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Good quality soil information is available for many Pacific nations, with soil surveys having been completed for most countries. These surveys represent a large and prolonged investment. A conservative estimate of the investment by New Zealand since the 1950s indicates that it is approximately NZ$25M, suggesting the total amount for the Pacific could easily exceed NZ$50M across all donors.

These soil surveys were intended to support better land-use planning and improve soil management.  However they have been under-utilized, being neither easy to obtain, nor easily interpreted, by residing in government hard copy data, soil reports, and scientific publications.  At the same time, a key issue is the urgent need to improve awareness among the Pacific farmers about soils, soil fertility, and soil management practices and how these might relate to traditional knowledge and practices to help evolve best farm management practices that are climate change smart.

Fig 1. Screenshot of the Savai’i (Samoa) map page of the Pacific Soils Portal

Fig 1. Screenshot of the Savai’i (Samoa) map page of the Pacific Soils Portal

A key component of raising awareness of Pacific soils has been to make the existing legacy soil surveys, integrated with interpretive land resource information, more readily available via websites (rather than physical maps and reports) to farmers, government extension officers, agri-businesses, government policy analysts, and other decision makers.

Funded by the Australian Centre for International Agricultural Research (ACIAR) and developed as part of the “Soil management in Pacific Islands: investigating nutrient cycling and development of the soils portal” project led by CSIRO, the Pacific Soils Portal (https://psp.landcarereasearch.co.nz) uses cloud data centres to overcome infrastructure barriers in national agencies and takes advantage of open-source geospatial software and resources to deliver soils knowledge on-line. The best available published soil maps for five Pacific Island countries (Fiji, Kiribati, Samoa, Tonga, and Tuvalu) have been digitized and combined with a database containing published interpretive information relating to soil classification, soil properties, and crop suitability (mostly prepared by Dave Leslie). The maps are published online as standards compliant web services (e.g. ISO 19128:2005) via a responsive browser-based web site that can be accessed from computer, tablet or smartphone. Currently, over 400 soil profile descriptions and associated soil properties are also published. The interpretive knowledge for both mapped soil polygons and detailed soil profile reports are created on-the-fly using a custom report generation tool.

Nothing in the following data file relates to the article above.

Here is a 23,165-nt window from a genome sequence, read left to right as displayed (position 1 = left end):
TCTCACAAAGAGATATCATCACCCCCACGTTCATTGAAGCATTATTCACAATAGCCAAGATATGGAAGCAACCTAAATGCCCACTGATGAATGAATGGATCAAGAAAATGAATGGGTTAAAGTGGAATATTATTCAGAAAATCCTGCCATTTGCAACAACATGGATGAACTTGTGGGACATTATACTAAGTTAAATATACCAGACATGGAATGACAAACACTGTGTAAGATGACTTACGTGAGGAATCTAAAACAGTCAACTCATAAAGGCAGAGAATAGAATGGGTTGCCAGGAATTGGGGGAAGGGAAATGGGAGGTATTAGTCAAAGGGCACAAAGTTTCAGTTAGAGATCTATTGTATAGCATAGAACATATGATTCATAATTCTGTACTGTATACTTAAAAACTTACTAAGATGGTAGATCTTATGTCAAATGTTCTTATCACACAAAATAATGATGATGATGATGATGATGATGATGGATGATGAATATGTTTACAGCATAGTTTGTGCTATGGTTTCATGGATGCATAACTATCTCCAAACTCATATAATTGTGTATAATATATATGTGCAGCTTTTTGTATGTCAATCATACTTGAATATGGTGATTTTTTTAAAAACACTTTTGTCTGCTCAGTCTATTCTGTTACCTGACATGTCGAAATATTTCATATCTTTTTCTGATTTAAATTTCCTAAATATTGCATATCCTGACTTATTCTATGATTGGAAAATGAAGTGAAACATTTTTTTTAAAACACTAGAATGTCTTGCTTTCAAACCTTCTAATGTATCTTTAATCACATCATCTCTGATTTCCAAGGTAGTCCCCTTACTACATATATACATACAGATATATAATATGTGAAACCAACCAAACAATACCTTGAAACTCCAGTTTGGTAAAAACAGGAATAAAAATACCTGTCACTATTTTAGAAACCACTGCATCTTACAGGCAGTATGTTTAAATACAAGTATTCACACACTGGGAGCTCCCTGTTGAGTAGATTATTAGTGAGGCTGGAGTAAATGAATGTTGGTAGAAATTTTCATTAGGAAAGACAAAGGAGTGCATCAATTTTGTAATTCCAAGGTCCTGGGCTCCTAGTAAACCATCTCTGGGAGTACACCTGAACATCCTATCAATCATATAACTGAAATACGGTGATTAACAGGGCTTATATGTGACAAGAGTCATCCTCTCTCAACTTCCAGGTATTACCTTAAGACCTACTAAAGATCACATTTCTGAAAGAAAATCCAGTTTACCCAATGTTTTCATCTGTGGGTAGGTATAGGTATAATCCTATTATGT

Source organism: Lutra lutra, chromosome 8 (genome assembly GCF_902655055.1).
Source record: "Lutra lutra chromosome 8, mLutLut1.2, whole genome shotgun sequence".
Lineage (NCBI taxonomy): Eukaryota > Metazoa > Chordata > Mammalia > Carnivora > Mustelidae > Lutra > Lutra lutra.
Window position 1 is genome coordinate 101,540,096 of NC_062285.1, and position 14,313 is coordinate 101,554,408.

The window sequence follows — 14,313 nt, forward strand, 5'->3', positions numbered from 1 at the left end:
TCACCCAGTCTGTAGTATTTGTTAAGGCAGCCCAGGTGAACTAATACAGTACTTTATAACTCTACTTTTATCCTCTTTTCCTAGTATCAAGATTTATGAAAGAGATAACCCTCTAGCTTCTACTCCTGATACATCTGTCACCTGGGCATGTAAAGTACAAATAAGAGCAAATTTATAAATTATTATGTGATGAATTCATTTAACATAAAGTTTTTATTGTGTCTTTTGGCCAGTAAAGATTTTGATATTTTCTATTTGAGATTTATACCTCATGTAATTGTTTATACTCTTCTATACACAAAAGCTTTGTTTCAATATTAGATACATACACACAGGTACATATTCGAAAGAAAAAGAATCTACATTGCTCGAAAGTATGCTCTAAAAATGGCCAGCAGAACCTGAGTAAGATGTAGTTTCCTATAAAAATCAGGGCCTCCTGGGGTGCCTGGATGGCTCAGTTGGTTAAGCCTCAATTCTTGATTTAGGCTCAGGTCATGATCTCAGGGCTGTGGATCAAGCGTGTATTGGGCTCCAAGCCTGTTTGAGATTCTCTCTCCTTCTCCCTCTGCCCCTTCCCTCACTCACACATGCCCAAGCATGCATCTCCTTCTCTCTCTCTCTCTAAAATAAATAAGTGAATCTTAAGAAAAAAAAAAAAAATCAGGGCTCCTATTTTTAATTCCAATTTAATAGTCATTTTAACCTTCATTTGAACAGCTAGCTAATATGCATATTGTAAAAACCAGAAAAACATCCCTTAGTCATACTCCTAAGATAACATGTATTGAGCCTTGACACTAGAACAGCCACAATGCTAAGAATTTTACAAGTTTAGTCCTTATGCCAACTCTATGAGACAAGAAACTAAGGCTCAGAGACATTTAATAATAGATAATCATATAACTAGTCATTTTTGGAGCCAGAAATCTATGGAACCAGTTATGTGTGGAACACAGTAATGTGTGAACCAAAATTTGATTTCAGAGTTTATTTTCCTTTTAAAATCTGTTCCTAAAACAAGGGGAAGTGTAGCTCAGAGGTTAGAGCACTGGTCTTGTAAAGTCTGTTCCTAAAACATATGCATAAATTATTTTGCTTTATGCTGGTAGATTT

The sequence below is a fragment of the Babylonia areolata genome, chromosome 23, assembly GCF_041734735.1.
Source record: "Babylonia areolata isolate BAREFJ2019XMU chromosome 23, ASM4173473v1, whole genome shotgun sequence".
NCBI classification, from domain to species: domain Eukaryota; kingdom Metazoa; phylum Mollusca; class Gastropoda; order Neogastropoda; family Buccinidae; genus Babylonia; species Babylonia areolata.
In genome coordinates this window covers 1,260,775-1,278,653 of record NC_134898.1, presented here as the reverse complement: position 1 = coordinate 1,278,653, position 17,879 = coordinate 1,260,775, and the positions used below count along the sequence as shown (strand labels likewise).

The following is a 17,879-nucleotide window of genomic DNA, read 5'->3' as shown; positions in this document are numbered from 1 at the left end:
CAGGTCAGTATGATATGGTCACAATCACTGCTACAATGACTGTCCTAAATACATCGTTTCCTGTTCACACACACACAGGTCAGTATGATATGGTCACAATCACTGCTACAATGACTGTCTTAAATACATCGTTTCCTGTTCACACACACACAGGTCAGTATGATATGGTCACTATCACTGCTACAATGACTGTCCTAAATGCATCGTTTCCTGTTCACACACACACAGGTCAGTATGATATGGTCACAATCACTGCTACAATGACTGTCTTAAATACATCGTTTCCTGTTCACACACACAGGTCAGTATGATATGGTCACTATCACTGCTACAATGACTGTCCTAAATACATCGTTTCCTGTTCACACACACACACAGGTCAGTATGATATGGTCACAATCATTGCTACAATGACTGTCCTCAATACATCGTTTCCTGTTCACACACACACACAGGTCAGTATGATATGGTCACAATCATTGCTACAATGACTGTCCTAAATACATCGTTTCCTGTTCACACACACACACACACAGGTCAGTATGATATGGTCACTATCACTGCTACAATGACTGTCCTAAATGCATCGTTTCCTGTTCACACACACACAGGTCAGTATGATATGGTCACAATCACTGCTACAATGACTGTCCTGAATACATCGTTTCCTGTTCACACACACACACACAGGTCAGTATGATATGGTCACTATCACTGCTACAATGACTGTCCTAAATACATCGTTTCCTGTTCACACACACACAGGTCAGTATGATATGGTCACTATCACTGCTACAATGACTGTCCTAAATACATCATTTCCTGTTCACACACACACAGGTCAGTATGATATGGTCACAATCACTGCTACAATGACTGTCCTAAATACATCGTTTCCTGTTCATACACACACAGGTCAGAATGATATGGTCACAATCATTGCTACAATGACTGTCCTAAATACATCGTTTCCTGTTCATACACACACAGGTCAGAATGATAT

The Pacific Soils Portal was ’soft launched’ for the Pacific Week of Agriculture in Samoa in October 2019 and subsequently revised and launched publicly in October 2020. Since the soft launch, some 1,650 users of soils data have conducted 3,850 sessions, viewed 23,500 pages, and have spent an average of 7.5 minutes per session exploring data and ancillary information. While these total user numbers are modest by international standards for web site use, they represent a huge increase in users accessing these soils data, and the session duration and other engagement metrics are greater than or equal to those for S-map Online.

A governance group has been established, led by representatives of the five countries and supported by Manaaki Whenua – Landcare Research, CSIRO in Australia, and The Pacific Community (https://www.spc.int ). The governance group are evaluating hosting and funding options to ensure long-term sustainability beyond the scope of a 2nd phase of ACIAR funding due to commence late in 2021.

Authors

James Barringer, David Medyckyj-Scott, Tim Heuer, Tomas Burleigh, Andrew Cowie, Michael Speth

Key contact